Advanced Computing in the Age of AI|Tuesday, September 29, 2020
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Automating the Management of PCs and Servers at Resco Products 

<img style="float: left;" src="" alt="" width="95" height="70" />Resco has been on an acquisition spree over the past several years. Here's how its IT organization is managing the unprecedented growth of servers and PCs triggered by all this corporate activity.

There were times when John Verbosky wished he had a doppelganger.  

Verbosky is the helpdesk coordinator at Resco Products, Inc., a medium sized manufacturer that makes refractory products for industries that manufacture and process materials at high temperatures and severe conditions.  In their products, Resco’s customers use glass, cement, pulp and paper, various metals ranging from iron and steel to nickel and copper, and a wide range of minerals and ceramics.  

The company has been on a growth binge, tripling its size over the past several years.  Headquarted in Pittsburgh, Penn., Resco has 570 employees and 17 manufacturing locations, including plants in Canada and the U.K. It sells its refractory products all over the world.

Verbosky is part of a four man IT team – a small shop for a fast growing business. The team manages more than 300 end points and 30 servers, and applications that range from a complex ERP system to software from Microsoft, Adobe and a mix of other vendors.

A major component of Verbosky’s job is to manage this unprecedented growth of PCs and servers brought about by the company’s numerous acquisitions.  Which is why, not too long ago, he was wishing that there were two of him to handle the escalating workload.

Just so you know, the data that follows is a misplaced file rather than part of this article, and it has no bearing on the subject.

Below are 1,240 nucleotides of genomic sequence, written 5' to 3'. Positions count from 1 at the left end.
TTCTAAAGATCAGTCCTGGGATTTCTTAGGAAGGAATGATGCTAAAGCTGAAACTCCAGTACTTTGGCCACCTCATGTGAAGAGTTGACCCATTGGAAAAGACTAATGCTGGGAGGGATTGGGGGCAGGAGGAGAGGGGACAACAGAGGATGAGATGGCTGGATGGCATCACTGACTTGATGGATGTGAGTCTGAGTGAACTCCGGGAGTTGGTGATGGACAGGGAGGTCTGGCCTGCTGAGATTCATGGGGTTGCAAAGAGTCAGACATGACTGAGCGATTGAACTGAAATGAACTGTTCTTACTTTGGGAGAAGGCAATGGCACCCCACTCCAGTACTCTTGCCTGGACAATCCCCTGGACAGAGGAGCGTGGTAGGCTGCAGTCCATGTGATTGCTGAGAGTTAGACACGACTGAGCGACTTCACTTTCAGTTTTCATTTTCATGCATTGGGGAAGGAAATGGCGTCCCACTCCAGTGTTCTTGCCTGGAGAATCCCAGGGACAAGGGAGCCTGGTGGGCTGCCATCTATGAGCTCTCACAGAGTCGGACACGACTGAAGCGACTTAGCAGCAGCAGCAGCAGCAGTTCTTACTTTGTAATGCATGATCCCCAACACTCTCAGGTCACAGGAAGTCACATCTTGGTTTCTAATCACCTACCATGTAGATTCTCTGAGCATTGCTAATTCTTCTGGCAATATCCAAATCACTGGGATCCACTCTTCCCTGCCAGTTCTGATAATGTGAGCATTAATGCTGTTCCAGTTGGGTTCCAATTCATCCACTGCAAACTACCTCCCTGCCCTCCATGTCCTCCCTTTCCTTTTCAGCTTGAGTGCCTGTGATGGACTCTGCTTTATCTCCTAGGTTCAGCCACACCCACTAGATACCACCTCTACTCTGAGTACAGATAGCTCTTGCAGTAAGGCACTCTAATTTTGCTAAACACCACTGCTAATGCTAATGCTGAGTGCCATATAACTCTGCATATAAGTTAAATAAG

Compounding the typical problems associated with merger and acquisition activity, Verbosky was working with a variety of manual tools to manage the company’s IT environment.  To track patching, inventory and service desk requests, he used spreadsheets imported from a standalone patching application; a standalone inventory utility; and other manually updated spreadsheets. It was time, Verbosky realized, to move away from these cobbled together, outdated systems and implement a fully integrated systems management solution.

In a case study posted on the Dell KACE web site this past June, Verbosky commented, “Our criteria were relatively simple. We needed a comprehensive solution that could address patch and inventory management as well as the service desk – and make all of the data relatable. Additionally, our IT budget has been historically low, so the new solution had to be affordable.”

After evaluating several systems management solutions, Resco selected Dell KACE, a set of appliances that provided the functionality he needed at a price the company could afford.  

Said Verbosky, “During our evaluation process we found that most of the solutions lacked flexibility, integration and customizable functionality – and on top of that, they were just too expensive. We chose the Dell KACE K1000 Management Appliance because it was cost effective and provided the right blend of integration and customization features we needed to meet the demands of a growing company. I love the fact that the KACE Appliances are integrated with Dell support databases. Now I can generate machine age and warranty reports for my manager, and that simply wasn’t something I could do before Dell KACE.”

Resco implemented both the KACE K1000 Management Appliance and the KACE K2000 Deployment Appliance.  The management appliance provided Verbosky with a veritable Swiss Army knife set of tools including device discovery and inventory, software distribution, configuration and policy management, patch management, security audit and enforcement, asset management, service desk, power management, remote control and reporting.